Legal battle over fish pedicures comes to endPosted: Updated:
PHOENIX -- The Arizona Board of Cosmetology acted within its rights in prohibiting a Gilbert nail salon from using fish to remove dead skin in a practice called “fish pedicures,” according to a ruling in the Maricopa County Superior Court.
“This Court has found that the actions of the Defendants were not arbitrary, irrational or unreasonable. Further, requiring the implements that remove dead skin from feet be disinfected has a rational and substantial relationship to promoting the public health, safety and welfare,” according to the ruling.
According to court documents, Cindy Vong, manager of La Vie Nails & Spa in Gilbert, did not comply with board rules before she started to offer the procedure in October 2008 under “Spa Fish,” a trade name owned by La Vie.
The case, Cindy Vong, et al. v. Sue Sansom, et al., was brought to court after a series of requests by Vong to continue the service including a proposal for a “pilot program” to test the service, both of which were not permitted by the Arizona State Board of Cosmetology. Sansom was the executive director of the board.
Although Vong signed a consent order Sept. 21, 2009, she decided to challenge the board’s prohibition.
According to court documents, “The plaintiff claims the prohibition violates Plaintiff’s rights to due process and equal protection under the state and federal constitutions.”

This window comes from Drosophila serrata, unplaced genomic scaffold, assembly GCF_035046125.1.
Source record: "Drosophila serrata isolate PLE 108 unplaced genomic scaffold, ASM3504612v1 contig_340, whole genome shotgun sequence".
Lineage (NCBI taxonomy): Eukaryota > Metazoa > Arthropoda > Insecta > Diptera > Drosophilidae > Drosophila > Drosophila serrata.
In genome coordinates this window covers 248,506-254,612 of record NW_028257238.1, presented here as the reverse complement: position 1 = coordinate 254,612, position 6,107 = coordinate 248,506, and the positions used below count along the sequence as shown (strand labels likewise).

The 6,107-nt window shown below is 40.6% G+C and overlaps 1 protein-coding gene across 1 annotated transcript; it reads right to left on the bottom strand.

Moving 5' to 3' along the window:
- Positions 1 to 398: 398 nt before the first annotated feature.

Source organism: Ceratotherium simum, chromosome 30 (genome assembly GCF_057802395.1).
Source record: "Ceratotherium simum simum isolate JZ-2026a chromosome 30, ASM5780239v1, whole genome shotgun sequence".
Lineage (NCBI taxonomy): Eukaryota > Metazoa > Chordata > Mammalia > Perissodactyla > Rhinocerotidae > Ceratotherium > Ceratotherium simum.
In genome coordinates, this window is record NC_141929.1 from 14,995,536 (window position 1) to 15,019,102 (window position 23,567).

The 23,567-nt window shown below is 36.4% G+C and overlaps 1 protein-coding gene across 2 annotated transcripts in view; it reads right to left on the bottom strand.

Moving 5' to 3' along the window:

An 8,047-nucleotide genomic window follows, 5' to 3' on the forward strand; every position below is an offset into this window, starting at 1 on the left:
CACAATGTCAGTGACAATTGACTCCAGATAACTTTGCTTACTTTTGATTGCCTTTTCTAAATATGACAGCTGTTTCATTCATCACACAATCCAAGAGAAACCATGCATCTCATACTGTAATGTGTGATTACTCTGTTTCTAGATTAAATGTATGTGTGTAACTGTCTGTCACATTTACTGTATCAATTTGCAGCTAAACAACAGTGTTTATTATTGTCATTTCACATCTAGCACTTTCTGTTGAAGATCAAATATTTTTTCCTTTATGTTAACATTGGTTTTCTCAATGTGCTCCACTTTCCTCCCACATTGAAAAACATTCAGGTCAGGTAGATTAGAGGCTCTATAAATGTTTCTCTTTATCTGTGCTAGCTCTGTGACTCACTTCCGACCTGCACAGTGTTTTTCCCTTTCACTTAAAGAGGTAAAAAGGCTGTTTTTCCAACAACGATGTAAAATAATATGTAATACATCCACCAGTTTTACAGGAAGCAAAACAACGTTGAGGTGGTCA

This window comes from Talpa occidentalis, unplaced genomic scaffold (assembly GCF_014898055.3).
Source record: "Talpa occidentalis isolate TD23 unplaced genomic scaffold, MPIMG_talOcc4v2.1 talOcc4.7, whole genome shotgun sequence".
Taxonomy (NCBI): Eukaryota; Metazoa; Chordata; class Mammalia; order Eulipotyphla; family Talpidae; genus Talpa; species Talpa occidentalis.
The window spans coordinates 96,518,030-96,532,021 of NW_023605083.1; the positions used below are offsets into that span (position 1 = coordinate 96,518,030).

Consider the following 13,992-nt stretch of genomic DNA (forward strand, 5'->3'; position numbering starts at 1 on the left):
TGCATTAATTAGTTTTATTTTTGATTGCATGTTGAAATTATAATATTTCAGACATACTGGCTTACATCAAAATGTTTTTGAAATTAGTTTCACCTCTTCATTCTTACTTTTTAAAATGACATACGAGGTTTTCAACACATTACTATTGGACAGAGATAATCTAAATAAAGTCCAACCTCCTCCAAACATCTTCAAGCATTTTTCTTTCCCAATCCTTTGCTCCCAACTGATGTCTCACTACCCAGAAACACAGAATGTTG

The ruling found the board was within its rights in deciding to prohibit the practice of fish pedicures.
“The Board’s decision to prohibit fish pedicures is based upon its belief that because the fish cannot be disinfected and because they remove skin and can cause bleeding, fish pedicures create a risk that customers will be exposed to harmful bacteria and serious diseases.”
The practice of fish pedicures involved placing a patron’s feet inside tubs of water with Garra Rufa and Chin Chin fish. The fish would then remove skin from the patron’s feet, a practice the board determined was a risk to public safety.
The issue started back in September 2008, when Vong first asked about fish pedicures but was told by investigator Linda Stroh that such services were not permitted.
According to the Centers for Disease Control and Prevention, “CDC is not aware of any published reports on illnesses resulting from fish pedicures.” But in an article published in the June 2012 issue of CDC’s monthly peer-reviewed public health journal, one article does report these fish can carry harmful bacteria.